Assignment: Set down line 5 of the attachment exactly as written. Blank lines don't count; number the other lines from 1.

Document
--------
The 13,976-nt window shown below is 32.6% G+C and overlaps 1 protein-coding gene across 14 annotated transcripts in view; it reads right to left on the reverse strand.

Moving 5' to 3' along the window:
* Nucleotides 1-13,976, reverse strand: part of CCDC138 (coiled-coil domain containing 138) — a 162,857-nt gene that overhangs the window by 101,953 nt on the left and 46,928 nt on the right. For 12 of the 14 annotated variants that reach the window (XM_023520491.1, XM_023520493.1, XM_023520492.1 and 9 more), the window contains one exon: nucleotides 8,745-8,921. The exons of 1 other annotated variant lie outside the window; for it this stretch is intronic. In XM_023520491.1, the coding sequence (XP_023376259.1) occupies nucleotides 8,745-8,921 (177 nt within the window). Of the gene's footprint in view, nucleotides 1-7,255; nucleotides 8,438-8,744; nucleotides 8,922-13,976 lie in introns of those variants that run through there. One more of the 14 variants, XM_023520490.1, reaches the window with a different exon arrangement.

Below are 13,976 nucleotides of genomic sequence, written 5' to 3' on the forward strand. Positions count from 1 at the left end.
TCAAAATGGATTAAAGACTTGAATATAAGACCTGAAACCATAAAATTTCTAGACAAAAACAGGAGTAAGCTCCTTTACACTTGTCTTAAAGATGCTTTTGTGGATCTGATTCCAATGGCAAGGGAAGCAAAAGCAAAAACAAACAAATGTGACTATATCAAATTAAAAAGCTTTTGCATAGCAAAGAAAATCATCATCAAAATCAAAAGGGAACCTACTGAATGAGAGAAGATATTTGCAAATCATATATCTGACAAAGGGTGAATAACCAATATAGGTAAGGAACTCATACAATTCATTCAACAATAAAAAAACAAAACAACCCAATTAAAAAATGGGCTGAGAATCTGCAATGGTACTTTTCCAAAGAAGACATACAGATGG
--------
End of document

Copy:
TCAAAATGGATTAAAGACTTGAATATAAGACCTGAAACCATAAAATTTCTAGACAAAAACAGGAGTAAGCTCCTTTACACTTGTCTTAAAGATGCTTTTGTGGATCTGATTCCAATGGCAAGGGAAGCAAAAGCAAAAACAAACAAATGTGACTATATCAAATTAAAAAGCTTTTGCATAGCAAAGAAAATCATCATCAAAATCAAAAGGGAACCTACTGAATGAGAGAAGATATTTGCAAATCATATATCTGACAAAGGGTGAATAACCAATATAGGTAAGGAACTCATACAATTCATTCAACAATAAAAAAACAAAACAACCCAATTAAAAAATGGGCTGAGAATCTGCAATGGTACTTTTCCAAAGAAGACATACAGATGG